If we return to the issue of dividing time into the past, present and future once again, the reflections of Elger, who pursued the teachings of yoga and other spiritual systems for many years, can be very interesting for us. In his reflections, he bases his assumptions on the division of time into the three parts mentioned above. Without lengthy reflections, we can state that the past no longer exists and, in that way, gets out of reach of our immediate experience. In a similar way, an immediate experience of the future is out of reach because it does not yet exist. For our direct perception and immediate observation, only the time labelled as present remains. In what way though do we precisely delimit the concept of the present time? If we mark it with the word ‘now’, already during pronunciation, it stops being true and turns into the past. If we mark the present time as a time lasting one second for example, we will find that even this method does not correspond with reality. Even within one second, we can actually record the movement of time which, even in the case of such a short interval, automatically creates an aspect of the past, present and future. We can therefore decide to shorten the interval to a half, a tenth, a hundredth or any other fraction of a second. Even within such short intervals, however, there is a ceaseless movement of time which again results in the division into the past, present and future. Therefore, we get into a paradoxical situation. The more we try to delimit or capture the present moment, the more it escapes from us and we literally lose grip with it. It is also paradoxical that out of the trio of the past, present and future, the only one that has a touch of real existence is the present. However, if we want to ‘capture’ it somehow, we discover that it is beyond our effort and cannot be squeezed within the delimited borders created by time.

From our usual experience, we can state that living within time means living in the present. From the viewpoint mentioned previously, the present is beyond common measures of time and whilst taking a deeper look, it is as if it disappears. At this moment, we can again remind ourselves of the claim in ancient spiritual teachings which states that time does not essentially exist. Its perception is tied to the constant mental movement of our minds – so tied to the level of intellect. In these teachings, it is also pointed out that above the area of intellect, other, more delicate dimensions where time no longer acts exist. No matter which term we use to describe the part of a human being which belongs to this dimension – the soul, spirit, Higher Self or other terms – we are referring to the most important constituent of the human consciousness, which is not subject to changes in time and whose existence is therefore eternal. As it was mentioned previously, eternity in this sense must not be understood as an extremely long period of time. That again would only be a conception formed within the dimension of time. The concept of eternity should be understood as a different quality of existence, a different dimension where time does not exist. That is also why reflections linked to it do not have any justification. A whole sphere of absolutely different quality is opened to the human consciousness, as opposed to the usual area of our existence. However, its immediate experience cannot be gained on the basis of intellectual reflection or speculation, but through the exactly opposite path – by silencing our outer and inner verbosity, by stopping the never-ending chains of thoughts, wishes and fantasies. By silencing the whole human being, which only in deepest serenity can become aware of its own timeless nature.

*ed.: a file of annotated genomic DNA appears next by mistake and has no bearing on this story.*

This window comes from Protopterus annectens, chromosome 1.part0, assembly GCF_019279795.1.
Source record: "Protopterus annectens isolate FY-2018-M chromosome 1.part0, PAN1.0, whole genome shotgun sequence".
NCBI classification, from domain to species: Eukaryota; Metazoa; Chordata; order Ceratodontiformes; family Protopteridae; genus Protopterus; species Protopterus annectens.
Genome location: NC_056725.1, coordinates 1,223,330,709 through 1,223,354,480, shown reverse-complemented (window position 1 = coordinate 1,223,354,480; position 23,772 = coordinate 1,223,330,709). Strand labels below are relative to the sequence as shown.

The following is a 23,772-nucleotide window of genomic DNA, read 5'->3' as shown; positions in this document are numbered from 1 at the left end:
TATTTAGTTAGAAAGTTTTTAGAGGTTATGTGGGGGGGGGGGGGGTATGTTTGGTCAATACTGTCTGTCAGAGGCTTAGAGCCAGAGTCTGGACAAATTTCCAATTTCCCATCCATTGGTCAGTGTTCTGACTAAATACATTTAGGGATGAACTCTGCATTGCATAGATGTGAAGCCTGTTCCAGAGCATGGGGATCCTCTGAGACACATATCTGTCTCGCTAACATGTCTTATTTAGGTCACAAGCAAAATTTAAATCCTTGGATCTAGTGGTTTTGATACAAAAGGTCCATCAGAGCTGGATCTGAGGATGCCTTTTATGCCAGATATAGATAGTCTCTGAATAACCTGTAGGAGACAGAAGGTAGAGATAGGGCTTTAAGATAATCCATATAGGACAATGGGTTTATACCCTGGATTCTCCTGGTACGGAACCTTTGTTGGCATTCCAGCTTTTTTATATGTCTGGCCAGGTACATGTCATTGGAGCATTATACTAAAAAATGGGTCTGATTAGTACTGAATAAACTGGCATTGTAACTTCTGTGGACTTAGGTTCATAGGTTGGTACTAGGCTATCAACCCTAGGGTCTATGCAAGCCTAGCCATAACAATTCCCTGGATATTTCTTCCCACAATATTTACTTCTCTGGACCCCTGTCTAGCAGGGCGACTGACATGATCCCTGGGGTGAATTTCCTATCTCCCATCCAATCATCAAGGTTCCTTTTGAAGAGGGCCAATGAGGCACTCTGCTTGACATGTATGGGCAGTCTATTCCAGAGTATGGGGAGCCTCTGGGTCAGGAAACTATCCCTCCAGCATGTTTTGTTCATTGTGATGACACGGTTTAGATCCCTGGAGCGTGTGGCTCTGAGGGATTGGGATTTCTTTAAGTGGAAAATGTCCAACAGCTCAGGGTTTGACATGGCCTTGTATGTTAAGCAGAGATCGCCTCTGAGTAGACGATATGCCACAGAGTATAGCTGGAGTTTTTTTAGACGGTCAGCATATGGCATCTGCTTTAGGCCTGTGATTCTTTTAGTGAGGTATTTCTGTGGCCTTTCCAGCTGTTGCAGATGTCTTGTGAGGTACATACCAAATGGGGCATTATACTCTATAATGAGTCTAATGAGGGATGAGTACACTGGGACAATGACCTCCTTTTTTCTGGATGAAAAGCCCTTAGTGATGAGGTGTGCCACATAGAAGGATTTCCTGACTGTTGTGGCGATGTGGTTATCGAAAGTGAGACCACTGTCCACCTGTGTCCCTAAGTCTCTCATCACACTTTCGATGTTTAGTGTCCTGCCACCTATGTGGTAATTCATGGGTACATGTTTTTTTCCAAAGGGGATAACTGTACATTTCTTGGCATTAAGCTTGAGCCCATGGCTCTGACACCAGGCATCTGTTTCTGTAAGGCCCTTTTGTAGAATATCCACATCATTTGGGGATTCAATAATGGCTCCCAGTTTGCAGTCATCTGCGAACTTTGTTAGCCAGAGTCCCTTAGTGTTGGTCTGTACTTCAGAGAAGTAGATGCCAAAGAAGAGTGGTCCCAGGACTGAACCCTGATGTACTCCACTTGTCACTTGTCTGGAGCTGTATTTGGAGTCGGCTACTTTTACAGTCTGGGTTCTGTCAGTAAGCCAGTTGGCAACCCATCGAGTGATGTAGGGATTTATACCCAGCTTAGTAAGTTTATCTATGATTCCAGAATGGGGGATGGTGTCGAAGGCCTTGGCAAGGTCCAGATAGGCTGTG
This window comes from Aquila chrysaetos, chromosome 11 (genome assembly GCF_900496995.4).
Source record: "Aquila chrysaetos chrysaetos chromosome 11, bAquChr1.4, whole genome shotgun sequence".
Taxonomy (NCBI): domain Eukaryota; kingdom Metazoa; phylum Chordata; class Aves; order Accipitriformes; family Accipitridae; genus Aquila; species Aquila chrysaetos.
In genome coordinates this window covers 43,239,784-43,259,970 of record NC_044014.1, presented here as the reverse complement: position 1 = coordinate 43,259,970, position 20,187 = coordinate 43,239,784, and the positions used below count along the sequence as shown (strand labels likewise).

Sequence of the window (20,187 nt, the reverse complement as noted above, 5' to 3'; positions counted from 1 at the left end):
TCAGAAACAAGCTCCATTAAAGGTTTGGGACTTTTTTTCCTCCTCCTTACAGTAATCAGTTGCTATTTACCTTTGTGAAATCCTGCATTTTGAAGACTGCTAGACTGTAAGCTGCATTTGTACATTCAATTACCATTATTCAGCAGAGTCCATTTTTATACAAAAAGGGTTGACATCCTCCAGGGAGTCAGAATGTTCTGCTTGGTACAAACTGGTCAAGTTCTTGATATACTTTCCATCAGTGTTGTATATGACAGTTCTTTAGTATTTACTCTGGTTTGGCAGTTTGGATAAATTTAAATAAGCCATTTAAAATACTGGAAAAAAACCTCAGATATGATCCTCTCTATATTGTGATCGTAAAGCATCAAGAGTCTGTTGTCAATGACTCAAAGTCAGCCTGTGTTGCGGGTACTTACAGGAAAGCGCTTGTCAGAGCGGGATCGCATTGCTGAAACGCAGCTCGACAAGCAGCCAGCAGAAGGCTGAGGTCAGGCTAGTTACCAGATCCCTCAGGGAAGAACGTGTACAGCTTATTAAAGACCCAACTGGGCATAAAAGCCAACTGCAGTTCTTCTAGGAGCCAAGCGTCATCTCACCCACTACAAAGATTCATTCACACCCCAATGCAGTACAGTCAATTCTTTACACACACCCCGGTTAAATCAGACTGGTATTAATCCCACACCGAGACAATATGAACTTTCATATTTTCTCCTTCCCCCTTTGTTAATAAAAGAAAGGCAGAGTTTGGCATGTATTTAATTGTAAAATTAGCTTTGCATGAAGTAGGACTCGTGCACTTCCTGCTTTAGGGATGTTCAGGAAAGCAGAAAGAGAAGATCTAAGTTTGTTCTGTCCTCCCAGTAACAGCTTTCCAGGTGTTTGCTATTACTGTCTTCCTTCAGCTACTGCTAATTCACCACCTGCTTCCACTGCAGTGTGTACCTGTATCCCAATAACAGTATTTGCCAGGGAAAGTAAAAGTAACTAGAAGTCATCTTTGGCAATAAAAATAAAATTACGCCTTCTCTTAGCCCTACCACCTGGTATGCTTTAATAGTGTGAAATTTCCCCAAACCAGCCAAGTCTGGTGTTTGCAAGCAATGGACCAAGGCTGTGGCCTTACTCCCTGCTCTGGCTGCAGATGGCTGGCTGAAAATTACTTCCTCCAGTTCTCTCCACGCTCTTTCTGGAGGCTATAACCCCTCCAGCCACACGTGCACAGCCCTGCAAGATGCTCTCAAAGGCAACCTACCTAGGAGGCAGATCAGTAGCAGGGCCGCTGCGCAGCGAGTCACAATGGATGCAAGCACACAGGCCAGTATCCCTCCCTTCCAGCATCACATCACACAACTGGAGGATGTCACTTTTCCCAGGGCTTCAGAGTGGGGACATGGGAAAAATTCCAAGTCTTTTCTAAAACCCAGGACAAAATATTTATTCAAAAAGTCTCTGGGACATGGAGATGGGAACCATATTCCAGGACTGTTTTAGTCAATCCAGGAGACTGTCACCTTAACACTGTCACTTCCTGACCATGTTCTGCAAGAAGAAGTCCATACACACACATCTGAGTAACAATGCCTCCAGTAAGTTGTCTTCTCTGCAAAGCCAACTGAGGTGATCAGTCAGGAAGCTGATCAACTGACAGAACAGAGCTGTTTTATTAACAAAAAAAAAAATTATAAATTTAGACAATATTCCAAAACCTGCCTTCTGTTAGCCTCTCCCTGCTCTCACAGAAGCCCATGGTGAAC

In this sense, we can remind ourselves of the words of certain holy books. If we free ourselves from the childish vision of a heaven full of white-winged angels fluttering about, we can better feel the meaning of Christ’s words: “The Kingdom of God is Within You.” Also, the Biblical expression “I Am Who I Am,” can allow us to feel the timeless meaning of the words I am, and along with it, also the timeless meaning of the present. In the Gospel of John, we can read: “Before Abraham Was, I Am.” In a different part of the New Testament, literally: “There should be time no longer.” The ancient Egyptian Book of the Dead reminds us: “I am Yesterday, Today and Tomorrow – I Am the Divine Soul.” The ancient Indian Vedas say to this matter: “That, which is beyond time and space, is the highest spirit.” Furthermore, the bible of ancient and present-day India, the Bhagavad Gita, deals with the question of timeless existence with the words: “I am unborn, a soul which never dies.”